RSTP3013 - Failing to notify an under-determination etc.

RSTPA guidance on the penalty a person may be liable to for failing to notify Revenue Scotland about an under-determination or under-assessment of tax.

If:

  • you receive a Revenue Scotland determination (see RSTP1007) or assessment (see RSTP1008) from us;
  • the determination or assessment understates your tax liability; and
  • within 30 days of the date we issue the determination or assessment you fail to take reasonable steps to notify us that it is an under-determination or under-assessment,

then you are liable to a penalty of 30% of the potential lost revenue (see RSTP3014 for a definition of potential lost revenue).

In deciding what steps (if any) were reasonable, we must consider:

  • whether you knew, or should have known, about the under-determination or under-assessment; and
  • what steps it would have been reasonable to take to notify us about the under-determination or under-assessment.

RSTPA 2014 section 186

We may reduce the amount of a penalty for failing to notify us about an under-determination or under-assessment of tax if:

  • we think it is right to do so because of special circumstances (see RSTP3023); or
  • you make a qualifying disclosure to us (see RSTP3024).

RSTPA 2014 sections 191-192

Assessing and paying the penalty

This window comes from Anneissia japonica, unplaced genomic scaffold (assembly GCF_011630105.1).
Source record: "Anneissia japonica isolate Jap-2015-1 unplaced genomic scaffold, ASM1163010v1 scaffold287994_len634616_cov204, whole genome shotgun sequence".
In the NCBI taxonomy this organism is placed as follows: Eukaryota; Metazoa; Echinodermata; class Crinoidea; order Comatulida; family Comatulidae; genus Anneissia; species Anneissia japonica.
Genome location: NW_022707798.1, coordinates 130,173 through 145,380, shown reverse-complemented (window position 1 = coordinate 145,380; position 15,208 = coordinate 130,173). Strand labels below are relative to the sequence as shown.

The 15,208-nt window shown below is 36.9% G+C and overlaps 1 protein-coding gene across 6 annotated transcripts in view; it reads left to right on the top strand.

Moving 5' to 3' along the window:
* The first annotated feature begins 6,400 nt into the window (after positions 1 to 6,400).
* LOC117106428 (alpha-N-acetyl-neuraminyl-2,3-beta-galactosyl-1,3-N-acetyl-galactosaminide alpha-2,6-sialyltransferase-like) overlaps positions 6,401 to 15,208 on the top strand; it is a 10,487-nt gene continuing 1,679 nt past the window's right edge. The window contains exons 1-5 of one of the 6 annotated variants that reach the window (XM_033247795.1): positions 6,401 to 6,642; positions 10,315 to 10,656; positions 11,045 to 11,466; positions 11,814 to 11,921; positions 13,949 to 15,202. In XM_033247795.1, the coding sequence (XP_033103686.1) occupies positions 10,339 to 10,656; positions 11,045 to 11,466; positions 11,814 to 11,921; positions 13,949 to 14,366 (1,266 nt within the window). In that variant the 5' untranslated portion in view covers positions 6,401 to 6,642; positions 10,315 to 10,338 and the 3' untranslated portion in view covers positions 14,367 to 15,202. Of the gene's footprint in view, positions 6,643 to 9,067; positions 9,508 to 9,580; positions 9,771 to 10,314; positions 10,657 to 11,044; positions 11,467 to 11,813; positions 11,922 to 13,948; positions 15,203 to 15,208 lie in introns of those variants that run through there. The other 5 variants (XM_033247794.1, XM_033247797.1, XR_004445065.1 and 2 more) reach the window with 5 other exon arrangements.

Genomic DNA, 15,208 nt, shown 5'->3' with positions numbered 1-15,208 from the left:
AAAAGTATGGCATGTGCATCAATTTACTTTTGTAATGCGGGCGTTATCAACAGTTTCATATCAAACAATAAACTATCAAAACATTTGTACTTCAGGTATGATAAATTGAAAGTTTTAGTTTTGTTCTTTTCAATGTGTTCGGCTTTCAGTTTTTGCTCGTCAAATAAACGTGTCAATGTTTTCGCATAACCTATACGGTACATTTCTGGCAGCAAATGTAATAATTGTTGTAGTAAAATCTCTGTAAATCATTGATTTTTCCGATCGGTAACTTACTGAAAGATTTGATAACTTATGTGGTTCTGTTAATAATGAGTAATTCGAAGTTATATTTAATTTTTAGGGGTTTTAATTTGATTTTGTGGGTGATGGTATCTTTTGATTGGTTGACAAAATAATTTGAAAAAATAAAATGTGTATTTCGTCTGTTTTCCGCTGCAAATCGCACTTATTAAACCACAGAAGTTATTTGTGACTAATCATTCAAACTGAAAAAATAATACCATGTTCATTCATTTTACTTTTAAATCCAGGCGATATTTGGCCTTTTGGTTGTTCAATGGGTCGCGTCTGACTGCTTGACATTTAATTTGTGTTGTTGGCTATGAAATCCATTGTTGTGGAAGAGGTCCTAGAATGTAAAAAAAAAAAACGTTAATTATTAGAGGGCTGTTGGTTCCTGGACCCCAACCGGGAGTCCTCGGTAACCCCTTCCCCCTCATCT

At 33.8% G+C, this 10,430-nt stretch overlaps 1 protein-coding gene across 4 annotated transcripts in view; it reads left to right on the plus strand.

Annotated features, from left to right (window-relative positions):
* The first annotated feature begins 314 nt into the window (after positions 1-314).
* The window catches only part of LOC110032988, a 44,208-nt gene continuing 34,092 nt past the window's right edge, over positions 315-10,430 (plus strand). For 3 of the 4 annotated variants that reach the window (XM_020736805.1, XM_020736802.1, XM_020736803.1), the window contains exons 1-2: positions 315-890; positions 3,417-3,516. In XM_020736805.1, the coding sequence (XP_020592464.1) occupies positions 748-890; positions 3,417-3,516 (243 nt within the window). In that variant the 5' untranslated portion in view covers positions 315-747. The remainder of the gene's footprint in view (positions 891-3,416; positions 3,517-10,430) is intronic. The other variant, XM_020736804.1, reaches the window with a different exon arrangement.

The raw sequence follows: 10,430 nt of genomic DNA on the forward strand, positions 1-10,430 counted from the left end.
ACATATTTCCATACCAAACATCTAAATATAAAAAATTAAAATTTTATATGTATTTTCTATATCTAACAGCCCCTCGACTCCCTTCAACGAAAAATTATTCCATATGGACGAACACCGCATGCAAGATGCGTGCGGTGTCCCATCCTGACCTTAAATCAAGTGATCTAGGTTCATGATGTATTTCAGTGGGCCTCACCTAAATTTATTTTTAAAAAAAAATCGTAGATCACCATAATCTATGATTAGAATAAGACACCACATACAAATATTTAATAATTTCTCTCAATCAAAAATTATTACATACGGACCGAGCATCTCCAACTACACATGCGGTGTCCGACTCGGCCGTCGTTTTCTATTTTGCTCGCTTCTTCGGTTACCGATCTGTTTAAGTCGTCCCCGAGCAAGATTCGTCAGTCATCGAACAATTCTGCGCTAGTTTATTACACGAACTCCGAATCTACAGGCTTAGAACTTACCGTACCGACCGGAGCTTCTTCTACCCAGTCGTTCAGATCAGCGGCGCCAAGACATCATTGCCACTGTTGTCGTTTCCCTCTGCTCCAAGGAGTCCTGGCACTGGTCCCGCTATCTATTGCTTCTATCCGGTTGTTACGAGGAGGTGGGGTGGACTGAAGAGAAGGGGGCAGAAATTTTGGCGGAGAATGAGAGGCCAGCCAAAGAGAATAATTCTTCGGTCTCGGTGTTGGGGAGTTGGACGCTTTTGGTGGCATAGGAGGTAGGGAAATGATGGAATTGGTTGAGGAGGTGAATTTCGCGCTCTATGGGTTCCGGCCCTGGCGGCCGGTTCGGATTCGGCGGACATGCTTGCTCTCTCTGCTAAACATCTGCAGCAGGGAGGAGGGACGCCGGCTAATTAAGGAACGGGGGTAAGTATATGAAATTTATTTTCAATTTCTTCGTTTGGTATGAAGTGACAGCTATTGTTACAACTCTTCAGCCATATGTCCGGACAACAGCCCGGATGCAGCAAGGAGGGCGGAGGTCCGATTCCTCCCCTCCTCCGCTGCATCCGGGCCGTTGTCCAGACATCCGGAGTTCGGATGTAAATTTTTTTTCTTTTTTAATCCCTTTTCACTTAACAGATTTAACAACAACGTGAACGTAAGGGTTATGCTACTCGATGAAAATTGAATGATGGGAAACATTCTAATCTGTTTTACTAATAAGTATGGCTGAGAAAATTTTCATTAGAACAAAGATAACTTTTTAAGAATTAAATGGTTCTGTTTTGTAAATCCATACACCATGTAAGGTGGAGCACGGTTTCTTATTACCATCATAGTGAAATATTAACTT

We must make an assessment and notify you of your liability to this penalty (stating the period against which the penalty has been assessed) within the period of 12 months beginning with:

  • the end of the ‘appeal period’ (see below) for the assessment of tax which corrected the under-determination or under-assessment; or
  • if there is no such assessment, the date on which the under-determination or under-assessment is corrected.

The ‘appeal period’ is the period during which an appeal could be brought (see RSTP6008), or the period during which an appeal that has been brought has not been determined or withdrawn.

Subject to the above time limit, we can make a supplementary assessment of your liability to this penalty if an earlier assessment we made was calculated using an underestimate of the potential lost revenue.

For example, if we initially assess you as being liable to a penalty for £300 (in relation to a potential lost revenue of £1,000), and we later discover that the actual potential lost revenue was £1,500, we can make a supplementary assessment the effect of which is that you are liable to a further penalty of £150 (so that the initial and later penalties total 30% of the actual potential lost revenue, which amounts to £450 in this example).

We can combine an assessment (or supplementary assessment) of this penalty with any assessment we make in relation to your tax liability.

You must pay the penalty no later than 30 days from the date on which we issued the notice of the penalty to you.

We will charge interest on the amount of any unpaid penalty from the date on which the penalty is due to be paid until you pay it (see RSTP4003).

A penalty for failing to notify us about an under-determination or under-assessment of tax is treated for enforcement purposes (see RSTP5001) as an assessment to tax. This means that we have the same debt enforcement and recovery powers in relation to this penalty (and other penalties) as we have in relation to tax.

RSTPA 2014 section 193

Ref ID: 
RSTP3013
Archive Date: 
15 March 2015
Last updated: 
15 March 2015
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